Indonesia has a multicultural, multilingual and multi-ethnic society. Each ethnic group has its own art, architecture and housing, cuisine, traditional dress, festivals, music, dance, tradition, ritual, myths, philosophy of life, and language. The cultural identities developed over centuries, and influenced by Indian, Arabic, Chinese, and European sources, resulting in many cultural practices being strongly influenced by a multitude of religions, including Hinduism, Buddhism, Confucianism, Islam and Christianity. The result is a complex and unique cultural mixture that differs from the original indigenous cultures. Examples include the fusion of Islam with Hindu in Javanese Abangan belief, the fusion of Hinduism, Buddhism and animism in Bodha, and the fusion of Hinduism and animism in Kaharingan. Traditional Javanese and Balinese dances, for example, contain aspects of Hindu culture and mythology, as do wayang kulit (shadow puppet) performances.
Traditional carpentry, masonry, stone and woodwork techniques and decorations also thrived in Indonesian vernacular architecture, with numbers of traditional houses' styles have been developed. The traditional houses and settlements of the several hundreds ethnic groups of Indonesia are extremely varied and all have their own specific history.
The Indonesian film industry's popularity peaked in the 1980s and dominated cinemas in Indonesia, although it declined significantly in the early 1990s. Between 2000 and 2005, the number of Indonesian films released each year has steadily increased.
As of 2015, Indonesia holds 8 items of UNESCO's Intangible Cultural Heritage, which include wayang puppet theatre, kris, batik, education and training on making Indonesian batik, angklung, saman dance, noken, and the three genres of traditional Balinese dance. Batik, which is native to Indonesia was also recognised by UNESCO as a Masterpiece of Oral and Intangible Heritage of Humanity in 2009.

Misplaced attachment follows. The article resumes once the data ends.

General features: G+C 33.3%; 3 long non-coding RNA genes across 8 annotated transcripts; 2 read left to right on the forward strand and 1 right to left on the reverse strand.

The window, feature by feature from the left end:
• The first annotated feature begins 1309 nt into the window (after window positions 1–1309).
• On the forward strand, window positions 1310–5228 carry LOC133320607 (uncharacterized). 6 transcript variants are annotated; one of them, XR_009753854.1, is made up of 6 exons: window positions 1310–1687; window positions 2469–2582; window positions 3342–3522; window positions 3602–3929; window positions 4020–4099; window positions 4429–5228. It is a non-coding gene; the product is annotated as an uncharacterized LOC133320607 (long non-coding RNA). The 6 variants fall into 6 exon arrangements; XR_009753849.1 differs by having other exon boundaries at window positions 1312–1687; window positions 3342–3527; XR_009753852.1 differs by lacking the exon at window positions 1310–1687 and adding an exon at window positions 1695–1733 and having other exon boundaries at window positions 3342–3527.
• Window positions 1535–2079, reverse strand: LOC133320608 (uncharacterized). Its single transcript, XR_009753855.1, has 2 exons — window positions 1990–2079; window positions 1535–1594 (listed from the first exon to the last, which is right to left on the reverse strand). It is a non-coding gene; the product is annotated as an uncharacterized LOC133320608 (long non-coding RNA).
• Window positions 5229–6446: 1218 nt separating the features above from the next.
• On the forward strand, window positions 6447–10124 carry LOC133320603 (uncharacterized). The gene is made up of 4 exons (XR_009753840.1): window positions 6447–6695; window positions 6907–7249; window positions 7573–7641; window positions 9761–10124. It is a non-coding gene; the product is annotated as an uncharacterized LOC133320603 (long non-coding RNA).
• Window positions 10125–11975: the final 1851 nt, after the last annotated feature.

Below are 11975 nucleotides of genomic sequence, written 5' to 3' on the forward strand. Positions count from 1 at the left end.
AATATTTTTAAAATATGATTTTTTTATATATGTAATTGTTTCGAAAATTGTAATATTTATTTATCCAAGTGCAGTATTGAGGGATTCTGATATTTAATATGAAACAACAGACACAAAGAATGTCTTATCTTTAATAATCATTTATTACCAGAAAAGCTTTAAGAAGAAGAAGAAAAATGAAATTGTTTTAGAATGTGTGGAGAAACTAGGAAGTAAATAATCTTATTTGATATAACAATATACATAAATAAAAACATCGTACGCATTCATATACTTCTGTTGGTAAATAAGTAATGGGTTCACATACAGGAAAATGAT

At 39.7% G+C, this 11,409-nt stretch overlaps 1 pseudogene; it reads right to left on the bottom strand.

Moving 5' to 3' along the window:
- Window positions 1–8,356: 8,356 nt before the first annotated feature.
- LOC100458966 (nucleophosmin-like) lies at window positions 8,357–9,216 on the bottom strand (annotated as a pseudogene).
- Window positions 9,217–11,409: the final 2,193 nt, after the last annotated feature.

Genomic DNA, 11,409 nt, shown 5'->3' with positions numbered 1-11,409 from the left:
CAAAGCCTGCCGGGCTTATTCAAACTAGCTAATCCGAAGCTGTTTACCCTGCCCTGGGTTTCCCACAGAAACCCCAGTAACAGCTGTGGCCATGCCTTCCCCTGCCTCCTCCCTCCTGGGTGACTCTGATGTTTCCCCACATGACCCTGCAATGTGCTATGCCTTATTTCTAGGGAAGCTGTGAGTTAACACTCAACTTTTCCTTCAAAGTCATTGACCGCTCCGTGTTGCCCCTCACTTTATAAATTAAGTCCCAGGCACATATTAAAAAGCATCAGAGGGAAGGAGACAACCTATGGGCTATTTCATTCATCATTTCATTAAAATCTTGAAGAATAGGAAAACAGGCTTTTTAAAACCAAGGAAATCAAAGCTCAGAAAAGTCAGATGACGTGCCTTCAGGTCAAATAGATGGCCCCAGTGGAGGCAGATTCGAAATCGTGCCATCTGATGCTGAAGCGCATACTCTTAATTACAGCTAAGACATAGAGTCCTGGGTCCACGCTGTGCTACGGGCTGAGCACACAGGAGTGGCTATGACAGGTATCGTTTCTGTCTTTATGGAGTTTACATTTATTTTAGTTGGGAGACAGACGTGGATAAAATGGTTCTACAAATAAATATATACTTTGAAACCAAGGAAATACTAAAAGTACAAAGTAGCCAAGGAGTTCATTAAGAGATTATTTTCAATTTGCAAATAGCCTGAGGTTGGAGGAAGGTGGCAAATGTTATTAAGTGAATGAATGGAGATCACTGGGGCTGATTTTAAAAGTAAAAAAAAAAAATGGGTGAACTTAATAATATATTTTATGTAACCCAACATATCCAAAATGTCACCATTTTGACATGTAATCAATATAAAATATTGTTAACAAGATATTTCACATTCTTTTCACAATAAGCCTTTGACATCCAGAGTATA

Indonesian arts include both age-old art forms developed through centuries, and recently developed contemporary art. Despite often displaying local ingenuity, Indonesian arts also has experienced foreign exposures and influences—most notably from India, the Arab world, China and Europe, as the result of centuries of contacts and interactions facilitated, and often motivated, by trade. It is either work of arts produced by its people—created by Indonesian artist, or influenced by its culture and traditions.
The art of painting is quite well-developed in Bali, where its people are famed for their artistry. The Balinese art paintings tradition started as classical Kamasan or Wayang style visual narrative, derived from East Javanese visual art discovered on East Javanese candi bas reliefs. Balinese painting tradition are notable for its highly vigorous yet refined intricate art which resembles baroque folk art with tropical themes.
Megalithic sculpture has been discovered in several sites in Indonesia. Subsequently, tribal art has flourished within the culture of Nias, Batak, Asmat, Dayak and Toraja. Wood and stone are common materials used as the media for sculpting among these tribes. Between the 8th and 15th century, Javanese civilisation has developed a refined stone sculpting art and architecture which was influenced by Hindu-Buddhist Dharmic civilisation. The celebrated example is the temples of Borobudur and Prambanan.